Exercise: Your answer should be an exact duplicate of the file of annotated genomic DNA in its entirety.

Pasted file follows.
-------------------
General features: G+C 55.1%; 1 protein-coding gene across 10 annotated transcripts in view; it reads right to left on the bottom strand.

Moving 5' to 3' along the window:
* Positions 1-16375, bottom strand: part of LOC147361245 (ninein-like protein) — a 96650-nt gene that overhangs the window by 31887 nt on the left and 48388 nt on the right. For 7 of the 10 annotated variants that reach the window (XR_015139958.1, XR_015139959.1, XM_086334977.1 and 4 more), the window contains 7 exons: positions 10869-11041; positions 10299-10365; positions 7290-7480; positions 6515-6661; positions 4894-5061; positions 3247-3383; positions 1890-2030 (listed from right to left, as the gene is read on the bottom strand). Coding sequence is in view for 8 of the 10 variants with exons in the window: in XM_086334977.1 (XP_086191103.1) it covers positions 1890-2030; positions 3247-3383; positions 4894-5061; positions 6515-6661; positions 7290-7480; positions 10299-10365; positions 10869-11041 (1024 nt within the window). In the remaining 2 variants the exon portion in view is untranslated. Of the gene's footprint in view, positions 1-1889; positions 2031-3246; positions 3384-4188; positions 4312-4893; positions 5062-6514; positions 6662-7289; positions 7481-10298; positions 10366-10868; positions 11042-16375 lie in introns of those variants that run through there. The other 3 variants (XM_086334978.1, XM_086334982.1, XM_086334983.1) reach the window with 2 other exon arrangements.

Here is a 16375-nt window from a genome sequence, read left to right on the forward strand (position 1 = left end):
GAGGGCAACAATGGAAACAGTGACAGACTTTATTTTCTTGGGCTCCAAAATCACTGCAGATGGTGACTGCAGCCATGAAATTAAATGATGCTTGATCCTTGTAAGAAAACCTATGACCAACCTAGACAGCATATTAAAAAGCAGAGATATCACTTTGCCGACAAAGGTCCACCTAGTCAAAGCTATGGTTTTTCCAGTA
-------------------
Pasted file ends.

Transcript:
General features: G+C 55.1%; 1 protein-coding gene across 10 annotated transcripts in view; it reads right to left on the bottom strand.

Moving 5' to 3' along the window:
* Positions 1-16375, bottom strand: part of LOC147361245 (ninein-like protein) — a 96650-nt gene that overhangs the window by 31887 nt on the left and 48388 nt on the right. For 7 of the 10 annotated variants that reach the window (XR_015139958.1, XR_015139959.1, XM_086334977.1 and 4 more), the window contains 7 exons: positions 10869-11041; positions 10299-10365; positions 7290-7480; positions 6515-6661; positions 4894-5061; positions 3247-3383; positions 1890-2030 (listed from right to left, as the gene is read on the bottom strand). Coding sequence is in view for 8 of the 10 variants with exons in the window: in XM_086334977.1 (XP_086191103.1) it covers positions 1890-2030; positions 3247-3383; positions 4894-5061; positions 6515-6661; positions 7290-7480; positions 10299-10365; positions 10869-11041 (1024 nt within the window). In the remaining 2 variants the exon portion in view is untranslated. Of the gene's footprint in view, positions 1-1889; positions 2031-3246; positions 3384-4188; positions 4312-4893; positions 5062-6514; positions 6662-7289; positions 7481-10298; positions 10366-10868; positions 11042-16375 lie in introns of those variants that run through there. The other 3 variants (XM_086334978.1, XM_086334982.1, XM_086334983.1) reach the window with 2 other exon arrangements.

Here is a 16375-nt window from a genome sequence, read left to right on the forward strand (position 1 = left end):
GAGGGCAACAATGGAAACAGTGACAGACTTTATTTTCTTGGGCTCCAAAATCACTGCAGATGGTGACTGCAGCCATGAAATTAAATGATGCTTGATCCTTGTAAGAAAACCTATGACCAACCTAGACAGCATATTAAAAAGCAGAGATATCACTTTGCCGACAAAGGTCCACCTAGTCAAAGCTATGGTTTTTCCAGTA